Cricketing legend W. G. Grace was a practising doctor who worked from his practice at 7 Lawrie Park Road, Sydenham

Early London and Greenwich Railway trains were made in the style of a Roman galley ship to fit in with the viaducts they travelled across

London’s oldest shop Twining’s in the Strand has been selling tea since 1706. Twining family home in Twickenham, Dial House is now a vicarage

One of the first (if not THE first) British suppliers of Doc Marten shoes and boots was Blackman’s, Cheshire Street, Bethnal Green

CabbieBlog-cab.gifTrivial Matter: London in 140 characters is taken from the daily Twitter feed @cabbieblog.
A guide to the symbols used here and source material can be found on the Trivial Matter page.

London Trivia: Brent Cross opens

On 11 July 1976 Brent Cross shopping centre opened in north London. It had eighty-six shops, parking for 5,000 cars, was fully enclosed and air-conditioned and had a late policy which was novel at this time.

On 11 July 1848 the London & South Western Railway opened Waterloo Bridge station. A spur once led to the adjoining dedicated station of the London Necropolis Co., for funeral trains

The Clink England’s first prison was notorious for its brutality, received its name from the clinking of prisoners’ manacles and chains

In 1110 Queen Matilda was crossing a ford at modern Bow, falling from her horse into the river the King Henry I ordered a bow-shaped bridge

A Black Death researcher claims the lack of rat corpses in London and the speed of contagion proves that it was spread by humans killing 40,000 in London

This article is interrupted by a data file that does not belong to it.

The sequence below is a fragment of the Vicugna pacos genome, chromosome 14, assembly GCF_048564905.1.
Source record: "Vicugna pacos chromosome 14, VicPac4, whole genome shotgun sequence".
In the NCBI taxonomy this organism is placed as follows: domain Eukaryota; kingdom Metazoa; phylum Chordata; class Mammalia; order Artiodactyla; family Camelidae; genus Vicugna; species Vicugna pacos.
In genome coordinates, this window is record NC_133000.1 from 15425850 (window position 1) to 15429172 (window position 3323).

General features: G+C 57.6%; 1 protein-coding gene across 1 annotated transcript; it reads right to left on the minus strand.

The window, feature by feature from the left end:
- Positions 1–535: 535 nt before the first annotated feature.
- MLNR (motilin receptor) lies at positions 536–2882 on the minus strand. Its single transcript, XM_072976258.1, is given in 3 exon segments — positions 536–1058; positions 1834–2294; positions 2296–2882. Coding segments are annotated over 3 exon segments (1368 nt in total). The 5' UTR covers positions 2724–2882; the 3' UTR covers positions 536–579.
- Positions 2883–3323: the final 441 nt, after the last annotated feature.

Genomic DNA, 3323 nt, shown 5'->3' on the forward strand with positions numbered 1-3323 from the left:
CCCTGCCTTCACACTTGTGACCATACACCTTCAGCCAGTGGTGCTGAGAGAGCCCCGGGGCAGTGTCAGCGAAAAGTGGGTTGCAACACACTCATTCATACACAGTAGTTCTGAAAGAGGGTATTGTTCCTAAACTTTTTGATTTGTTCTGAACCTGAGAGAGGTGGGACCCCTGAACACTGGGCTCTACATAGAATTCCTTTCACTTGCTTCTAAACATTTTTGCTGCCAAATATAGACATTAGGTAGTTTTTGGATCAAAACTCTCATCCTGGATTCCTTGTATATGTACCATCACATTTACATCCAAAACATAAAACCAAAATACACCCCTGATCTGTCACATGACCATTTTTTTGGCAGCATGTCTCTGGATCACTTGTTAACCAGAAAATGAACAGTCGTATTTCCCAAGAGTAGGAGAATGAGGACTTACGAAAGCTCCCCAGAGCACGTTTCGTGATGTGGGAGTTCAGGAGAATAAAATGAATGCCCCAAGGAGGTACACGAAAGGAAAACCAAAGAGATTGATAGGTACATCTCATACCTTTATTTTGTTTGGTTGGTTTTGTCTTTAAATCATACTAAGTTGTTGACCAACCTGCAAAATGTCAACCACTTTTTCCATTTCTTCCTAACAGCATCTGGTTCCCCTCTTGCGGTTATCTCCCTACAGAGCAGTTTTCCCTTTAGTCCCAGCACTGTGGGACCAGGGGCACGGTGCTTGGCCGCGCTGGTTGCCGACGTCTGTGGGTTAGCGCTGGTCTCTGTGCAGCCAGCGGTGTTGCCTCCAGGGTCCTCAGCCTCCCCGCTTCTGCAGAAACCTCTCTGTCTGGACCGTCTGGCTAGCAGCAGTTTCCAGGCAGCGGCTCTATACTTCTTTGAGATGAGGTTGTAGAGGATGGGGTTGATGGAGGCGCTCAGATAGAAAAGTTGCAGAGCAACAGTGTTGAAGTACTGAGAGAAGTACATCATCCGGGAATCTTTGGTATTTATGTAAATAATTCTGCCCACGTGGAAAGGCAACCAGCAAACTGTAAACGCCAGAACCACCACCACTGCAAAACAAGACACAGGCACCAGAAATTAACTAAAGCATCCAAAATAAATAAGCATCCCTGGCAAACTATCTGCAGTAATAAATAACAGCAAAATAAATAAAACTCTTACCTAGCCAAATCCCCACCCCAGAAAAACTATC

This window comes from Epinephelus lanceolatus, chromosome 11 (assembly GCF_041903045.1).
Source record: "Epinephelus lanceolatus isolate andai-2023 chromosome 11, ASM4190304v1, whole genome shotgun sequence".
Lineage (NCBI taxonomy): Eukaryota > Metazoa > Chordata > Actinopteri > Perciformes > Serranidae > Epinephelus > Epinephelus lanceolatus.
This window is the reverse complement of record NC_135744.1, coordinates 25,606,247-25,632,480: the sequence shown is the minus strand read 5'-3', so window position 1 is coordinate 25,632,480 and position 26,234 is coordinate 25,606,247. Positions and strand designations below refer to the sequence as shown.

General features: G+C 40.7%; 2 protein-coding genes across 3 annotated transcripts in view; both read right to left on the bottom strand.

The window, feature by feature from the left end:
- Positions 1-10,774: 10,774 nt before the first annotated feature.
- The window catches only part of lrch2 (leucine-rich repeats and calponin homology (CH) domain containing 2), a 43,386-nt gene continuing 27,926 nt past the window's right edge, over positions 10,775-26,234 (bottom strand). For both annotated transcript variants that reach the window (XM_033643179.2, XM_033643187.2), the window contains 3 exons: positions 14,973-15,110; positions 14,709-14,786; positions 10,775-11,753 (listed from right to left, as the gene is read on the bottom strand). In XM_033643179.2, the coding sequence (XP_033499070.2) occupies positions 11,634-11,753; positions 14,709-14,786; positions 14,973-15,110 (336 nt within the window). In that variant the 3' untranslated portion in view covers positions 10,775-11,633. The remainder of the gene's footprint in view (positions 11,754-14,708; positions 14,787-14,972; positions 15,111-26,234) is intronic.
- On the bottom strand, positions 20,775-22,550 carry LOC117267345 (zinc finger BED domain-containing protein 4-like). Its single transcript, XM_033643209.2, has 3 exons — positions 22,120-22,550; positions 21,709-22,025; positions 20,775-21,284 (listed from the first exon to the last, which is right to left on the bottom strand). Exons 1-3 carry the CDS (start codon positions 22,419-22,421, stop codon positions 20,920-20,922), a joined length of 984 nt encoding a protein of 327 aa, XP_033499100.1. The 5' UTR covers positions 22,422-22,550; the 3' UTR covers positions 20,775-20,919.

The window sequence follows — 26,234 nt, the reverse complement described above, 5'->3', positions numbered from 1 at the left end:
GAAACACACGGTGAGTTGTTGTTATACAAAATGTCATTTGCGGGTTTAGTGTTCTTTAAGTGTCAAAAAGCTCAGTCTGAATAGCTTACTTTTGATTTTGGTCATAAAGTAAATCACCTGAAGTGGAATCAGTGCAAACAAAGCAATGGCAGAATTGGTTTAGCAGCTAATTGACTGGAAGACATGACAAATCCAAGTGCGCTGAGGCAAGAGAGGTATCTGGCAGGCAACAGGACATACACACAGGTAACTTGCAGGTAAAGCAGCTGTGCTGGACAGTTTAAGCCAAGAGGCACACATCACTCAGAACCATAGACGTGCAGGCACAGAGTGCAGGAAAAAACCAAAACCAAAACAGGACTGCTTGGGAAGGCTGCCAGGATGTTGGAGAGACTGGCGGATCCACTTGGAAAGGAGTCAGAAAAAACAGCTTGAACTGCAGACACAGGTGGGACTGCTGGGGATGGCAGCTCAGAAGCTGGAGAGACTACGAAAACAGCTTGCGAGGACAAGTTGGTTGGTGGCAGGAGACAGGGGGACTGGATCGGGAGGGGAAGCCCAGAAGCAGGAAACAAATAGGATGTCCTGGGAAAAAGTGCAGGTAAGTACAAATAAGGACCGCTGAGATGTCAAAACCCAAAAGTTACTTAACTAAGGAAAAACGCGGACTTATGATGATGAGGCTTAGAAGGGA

So many refugees arrived in the 1870/80s 150 synagogues were built and over 135,000 Jews were crammed into two square miles of the East End

In 1967 Finsbury Park was the setting for Jimi Hendrix’s first foray into his signature on stage guitar pyromania

18th century Fulham’s reputation for debauchery, gambling and prostitution echoes of which are used in gambling parlance, fulham means loaded dice

Steve Galloway was a 1980s semi-pro footballer who worked in the City – as part of his training NatWest let him run up their tower every day

At Heathrow the first aircraft to take off was a converted Lancaster bomber for Buenos Aires, passengers walked along duckboards over muddy airfield

In the early 20th century Great Portland Street earned the nickname Motor Row thanks to the 33 car showrooms that spanned its length

The Bank of England stores the country’s gold reserves in a subterranean crypt known as The Vault with a floor area over seven acres

CabbieBlog-cab.gifTrivial Matter: London in 140 characters is taken from the daily Twitter feed @cabbieblog.
A guide to the symbols used here and source material can be found on the Trivial Matter page.

London Trivia: Wife for sale

On 4 July 1829 George Shillibeer established London’s first regular omnibus service; his horse-drawn coaches ran daily from Paddington, via Regent’s Street Park to Bank in the City, carrying up to twenty passengers.

On 4 July 1833 this Tuesday afternoon at Portman Market saw the ‘Sale of a wife’, the first bidding was 4s, the next 4s 6d; a dustman carried her off amidst the hisses of the crowd for 5/-

The Blind Beggar on Whitechapel Road was where Ronnie Kray killed George Cornell by shooting him through the eye